Soybeans, Palm Oil to Extend Rally on Chinese Purchases, Investment Demand
Global prices of soybeans and palm oil are likely to extend their rally on demand from China, the biggest user, and as investors buy commodities to protect their wealth, said analysts and executives at a Guangzhou conference.
The price of July-delivery soybeans may climb to $16 a bushel from $13 should drought occur in the U.S. next summer, said Anne Frick, analyst at Prudential Bache Commodities LLC in New York. Palm oil may extend its rally into 2011, said Godrej International Ltd. Director Dorab Mistry in prepared remarks. He also predicted at the weekend that the price may gain to 3,300 ringgit ($1,067) per ton, a level reached today.
Higher prices may spur costlier food, fanning inflation. World food costs climbed to the highest level in more than two years in October on more expensive meat, cereals, cooking oils and sugar, the United Nations’ Food and Agriculture Organization said. Farm commodity prices, measured by the Standard & Poor’s GSCI Agriculture Index of eight futures, climbed 37 percent this year as China and India grew three times faster than the U.S.
“The growth in consumption is in China,” and, by some forecasts, is so rapid that it may test the world’s limited resources, Frick told industry officials. Should the appetite for commodities from cash-rich investors become “wild and crazy” as some executives predicted, the market “could get out of control,” she said.
Soybeans for January delivery were little changed today at $12.8575 a bushel, below the $12.90 a bushel reached on Nov. 5, the highest level for the most active contract in more than two years. Palm oil for January delivery jumped 4.4 percent to 3,330 ringgit in Malaysia.
The pace of China’s soybean purchases for delivery this marketing year has exceeded expectations, according to Cofco Ltd.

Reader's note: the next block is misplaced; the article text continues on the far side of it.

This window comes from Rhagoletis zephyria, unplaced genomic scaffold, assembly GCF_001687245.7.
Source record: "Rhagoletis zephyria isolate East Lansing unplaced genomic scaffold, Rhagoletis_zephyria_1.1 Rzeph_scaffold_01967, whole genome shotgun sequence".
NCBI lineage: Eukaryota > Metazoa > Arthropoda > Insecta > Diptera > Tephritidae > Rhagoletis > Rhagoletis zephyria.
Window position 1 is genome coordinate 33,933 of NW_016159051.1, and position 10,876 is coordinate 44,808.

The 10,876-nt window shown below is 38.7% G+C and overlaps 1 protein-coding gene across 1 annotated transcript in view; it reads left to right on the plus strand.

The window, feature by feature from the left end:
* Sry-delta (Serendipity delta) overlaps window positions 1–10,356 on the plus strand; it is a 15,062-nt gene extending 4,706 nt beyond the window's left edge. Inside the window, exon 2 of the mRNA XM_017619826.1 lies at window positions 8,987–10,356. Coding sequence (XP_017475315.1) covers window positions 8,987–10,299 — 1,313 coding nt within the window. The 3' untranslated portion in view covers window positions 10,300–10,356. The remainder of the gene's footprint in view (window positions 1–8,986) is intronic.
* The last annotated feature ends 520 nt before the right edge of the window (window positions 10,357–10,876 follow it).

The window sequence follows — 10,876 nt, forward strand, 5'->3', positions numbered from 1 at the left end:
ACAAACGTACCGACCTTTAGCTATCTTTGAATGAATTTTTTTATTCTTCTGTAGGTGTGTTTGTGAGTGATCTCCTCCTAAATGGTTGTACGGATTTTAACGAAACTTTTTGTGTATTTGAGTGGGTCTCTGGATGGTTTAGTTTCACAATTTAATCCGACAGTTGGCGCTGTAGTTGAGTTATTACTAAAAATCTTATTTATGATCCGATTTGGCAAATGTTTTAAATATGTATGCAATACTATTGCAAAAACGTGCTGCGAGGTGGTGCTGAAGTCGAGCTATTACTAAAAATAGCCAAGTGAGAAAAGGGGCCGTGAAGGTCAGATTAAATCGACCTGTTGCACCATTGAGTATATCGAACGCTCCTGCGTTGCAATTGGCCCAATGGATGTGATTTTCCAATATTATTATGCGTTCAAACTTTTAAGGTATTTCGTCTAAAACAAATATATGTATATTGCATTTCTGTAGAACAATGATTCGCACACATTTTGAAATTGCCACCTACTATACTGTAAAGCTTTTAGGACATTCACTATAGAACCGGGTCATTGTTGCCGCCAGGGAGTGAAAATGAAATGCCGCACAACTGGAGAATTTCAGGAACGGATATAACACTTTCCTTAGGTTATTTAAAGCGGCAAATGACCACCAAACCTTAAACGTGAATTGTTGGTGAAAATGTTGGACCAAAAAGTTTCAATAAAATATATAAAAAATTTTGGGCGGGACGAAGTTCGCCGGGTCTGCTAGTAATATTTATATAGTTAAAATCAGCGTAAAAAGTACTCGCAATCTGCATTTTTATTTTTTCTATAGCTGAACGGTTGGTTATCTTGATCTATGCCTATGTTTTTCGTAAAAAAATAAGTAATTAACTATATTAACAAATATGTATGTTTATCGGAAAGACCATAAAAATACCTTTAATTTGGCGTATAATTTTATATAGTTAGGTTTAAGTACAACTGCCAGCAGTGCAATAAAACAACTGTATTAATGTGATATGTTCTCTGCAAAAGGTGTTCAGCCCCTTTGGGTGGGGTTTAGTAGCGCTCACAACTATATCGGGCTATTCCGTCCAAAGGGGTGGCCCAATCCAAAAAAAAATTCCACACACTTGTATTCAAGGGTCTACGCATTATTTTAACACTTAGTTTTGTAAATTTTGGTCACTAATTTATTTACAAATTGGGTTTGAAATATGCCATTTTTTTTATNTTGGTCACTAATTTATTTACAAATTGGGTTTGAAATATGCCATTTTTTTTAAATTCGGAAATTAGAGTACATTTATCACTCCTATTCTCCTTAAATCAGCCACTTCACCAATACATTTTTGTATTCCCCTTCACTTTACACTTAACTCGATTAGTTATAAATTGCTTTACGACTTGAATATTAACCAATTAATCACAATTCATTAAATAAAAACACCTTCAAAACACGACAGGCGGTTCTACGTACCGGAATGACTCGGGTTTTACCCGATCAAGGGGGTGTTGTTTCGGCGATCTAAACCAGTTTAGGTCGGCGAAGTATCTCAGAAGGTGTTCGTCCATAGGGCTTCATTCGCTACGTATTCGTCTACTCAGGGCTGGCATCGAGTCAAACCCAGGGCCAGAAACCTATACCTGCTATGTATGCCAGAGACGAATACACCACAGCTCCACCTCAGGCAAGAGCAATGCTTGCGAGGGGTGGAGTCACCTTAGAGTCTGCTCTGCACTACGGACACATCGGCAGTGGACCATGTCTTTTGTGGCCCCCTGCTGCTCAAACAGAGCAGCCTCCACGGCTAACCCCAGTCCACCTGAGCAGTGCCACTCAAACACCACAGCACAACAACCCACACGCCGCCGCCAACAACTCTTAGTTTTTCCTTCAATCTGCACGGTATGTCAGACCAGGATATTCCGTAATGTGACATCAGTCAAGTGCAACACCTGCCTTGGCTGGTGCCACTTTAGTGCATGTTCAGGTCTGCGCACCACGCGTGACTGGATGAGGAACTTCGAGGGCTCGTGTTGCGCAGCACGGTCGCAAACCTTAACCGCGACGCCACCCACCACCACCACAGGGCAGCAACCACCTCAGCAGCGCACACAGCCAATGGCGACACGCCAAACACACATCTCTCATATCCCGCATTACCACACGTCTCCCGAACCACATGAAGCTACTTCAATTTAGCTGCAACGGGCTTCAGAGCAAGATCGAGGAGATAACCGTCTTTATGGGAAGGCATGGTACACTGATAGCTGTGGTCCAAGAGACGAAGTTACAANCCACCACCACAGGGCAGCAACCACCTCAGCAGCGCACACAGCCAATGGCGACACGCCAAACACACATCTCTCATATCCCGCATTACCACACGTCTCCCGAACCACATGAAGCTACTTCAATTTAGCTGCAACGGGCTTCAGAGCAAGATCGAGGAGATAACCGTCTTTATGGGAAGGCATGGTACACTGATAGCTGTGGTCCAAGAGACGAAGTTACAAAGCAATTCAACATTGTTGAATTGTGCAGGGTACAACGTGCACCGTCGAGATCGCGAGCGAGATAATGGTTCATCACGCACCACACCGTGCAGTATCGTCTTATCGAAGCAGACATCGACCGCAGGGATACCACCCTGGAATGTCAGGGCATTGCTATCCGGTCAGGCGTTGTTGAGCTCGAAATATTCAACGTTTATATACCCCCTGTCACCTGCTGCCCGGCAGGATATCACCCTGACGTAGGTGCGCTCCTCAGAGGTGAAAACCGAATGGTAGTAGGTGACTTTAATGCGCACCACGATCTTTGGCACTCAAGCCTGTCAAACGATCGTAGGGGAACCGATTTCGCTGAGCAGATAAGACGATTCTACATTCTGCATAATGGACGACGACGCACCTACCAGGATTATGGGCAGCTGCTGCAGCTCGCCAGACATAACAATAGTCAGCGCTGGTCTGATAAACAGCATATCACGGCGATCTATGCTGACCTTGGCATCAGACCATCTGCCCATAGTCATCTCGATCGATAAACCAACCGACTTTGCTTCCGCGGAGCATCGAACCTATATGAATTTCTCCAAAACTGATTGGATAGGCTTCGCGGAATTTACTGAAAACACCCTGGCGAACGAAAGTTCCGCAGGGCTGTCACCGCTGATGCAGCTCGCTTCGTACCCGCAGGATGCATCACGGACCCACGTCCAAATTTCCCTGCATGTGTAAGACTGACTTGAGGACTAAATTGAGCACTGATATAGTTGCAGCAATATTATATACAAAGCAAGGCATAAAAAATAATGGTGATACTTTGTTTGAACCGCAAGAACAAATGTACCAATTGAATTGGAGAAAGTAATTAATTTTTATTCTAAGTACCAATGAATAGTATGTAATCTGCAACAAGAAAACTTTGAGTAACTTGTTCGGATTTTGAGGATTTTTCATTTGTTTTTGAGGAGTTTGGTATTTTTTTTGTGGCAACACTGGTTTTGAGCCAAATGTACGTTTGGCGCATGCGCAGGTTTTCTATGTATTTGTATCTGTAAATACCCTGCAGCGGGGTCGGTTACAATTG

“More and more companies are buying further into future months” and purchases are larger, said Chang Muping, vice general manager of the oilseed division at Beijing-based Cofco. While Chinese crushers used to buy a few months before shipping, they now buy half a year or more ahead, he said.
Soybean costs climbed even as global output increased to a record, signaling prices are more influenced by economic changes such as increased money supply, said Frank Zhou, general manager of protein and vegetable oil trading at Cargill Investments (China) Ltd.
The rates of price increases “have surprised me even as I’m bullish,” Zhou said. China’s domestic edible oil market has seen excessive price gains even with large inventories, which are an “overbought” indication, Zhou said.
The market will find ways to regain the balance, said Frick. China’s pace of U.S. soybean buying slowed last week, improved weather in South America will speed planting, and a predicted increase in palm oil output may alleviate tightness, she said.
“The flipside of the question is whether China’s demand in fact supports global prices at these levels,” said Larry Li, trading director at Noble Grain China. “Purely based on fundamentals, these high levels are certainly not supported.”
“What worries me is everyone in the room is bullish,” Frick said. “Who’s going to sell?”
To contact the editor responsible for this story: James Poole at firstname.lastname@example.org